Chapter 29: Taking Refuge
Happy is the arising of Buddhas;
Happy is the teaching of the Good Dharma;
Happy is the harmony of the Sangha;
Happy is the austerity of those in harmony.
– Dhammapada 194
As our meditation and mindfulness practice develop, we often discover increasing levels of trust in a personal capacity for openness and wisdom. This in turn gives rise to an increasing appreciation and even a sense of devotion to those people and teachings supporting that inner trust. In the Buddhist tradition, those people and teachings are represented by the “Three Jewels”: the Buddha, the Dharma, and the Sangha. “Taking refuge” is consciously choosing to be supported and inspired by these Three Jewels.
To take refuge in the Buddha is to take refuge in wisdom and clarity. Not only does the Buddha exemplify a person who has traversed the path to freedom, he also personifies the full potential for awakening and compassion found in each of us.To take refuge in the Dharma is, in part, to take refuge in the teachings and practices taught by the Buddha. However, more deeply, the Dharma is the marvelous and immediate awareness-unobscured by our greed, hatred and delusion.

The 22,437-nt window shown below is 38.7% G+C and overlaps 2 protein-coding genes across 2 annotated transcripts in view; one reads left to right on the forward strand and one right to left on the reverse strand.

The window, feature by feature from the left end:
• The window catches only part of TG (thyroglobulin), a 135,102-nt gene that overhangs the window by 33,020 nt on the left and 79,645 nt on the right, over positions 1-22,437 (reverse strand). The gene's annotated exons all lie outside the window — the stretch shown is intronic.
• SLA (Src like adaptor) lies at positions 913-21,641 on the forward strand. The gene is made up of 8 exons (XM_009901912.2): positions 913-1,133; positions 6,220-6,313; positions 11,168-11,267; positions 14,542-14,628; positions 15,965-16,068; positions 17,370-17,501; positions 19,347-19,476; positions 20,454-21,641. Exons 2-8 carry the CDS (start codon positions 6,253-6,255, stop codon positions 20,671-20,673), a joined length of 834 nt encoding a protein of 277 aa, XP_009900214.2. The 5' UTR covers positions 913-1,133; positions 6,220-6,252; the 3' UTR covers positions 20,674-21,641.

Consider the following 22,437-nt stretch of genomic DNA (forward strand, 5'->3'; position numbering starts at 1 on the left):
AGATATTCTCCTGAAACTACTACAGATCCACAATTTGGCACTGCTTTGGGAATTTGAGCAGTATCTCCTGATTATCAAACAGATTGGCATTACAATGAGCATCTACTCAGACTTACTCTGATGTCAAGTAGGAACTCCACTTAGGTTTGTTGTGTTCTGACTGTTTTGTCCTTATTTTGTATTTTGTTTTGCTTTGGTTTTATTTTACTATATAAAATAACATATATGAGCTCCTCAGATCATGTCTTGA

Most generally, to take refuge in the Sangha is to take refuge in the community of people who share in Buddhist practice. It can be inspiring to know that others are dedicated to living the Buddha’s teachings through their ethics, mindfulness and compassion. More specifically and traditionally, taking refuge in the Sangha refers to taking refuge with the community of people who have tasted liberation-the awakening of the Buddha. To have the example and guidance of such people can be phenomenally encouraging.
Taking refuge is one of the most common rituals a lay practitioner performs in Theravada Buddhism. While it is done as a matter of course at ceremonies, during retreats, and when visiting a temple, it can be a pivotal moment when, for the first time, one takes refuge with the conscious intent of orienting one’s life in accordance to one’s deepest values and aspirations. Relating our practice to the Buddha, Dharma and Sangha helps ensure that our practice is not limited to intellectual concerns or issues of personal therapy. It helps solidify a wide foundation of trust and respect from which the entire practice can grow.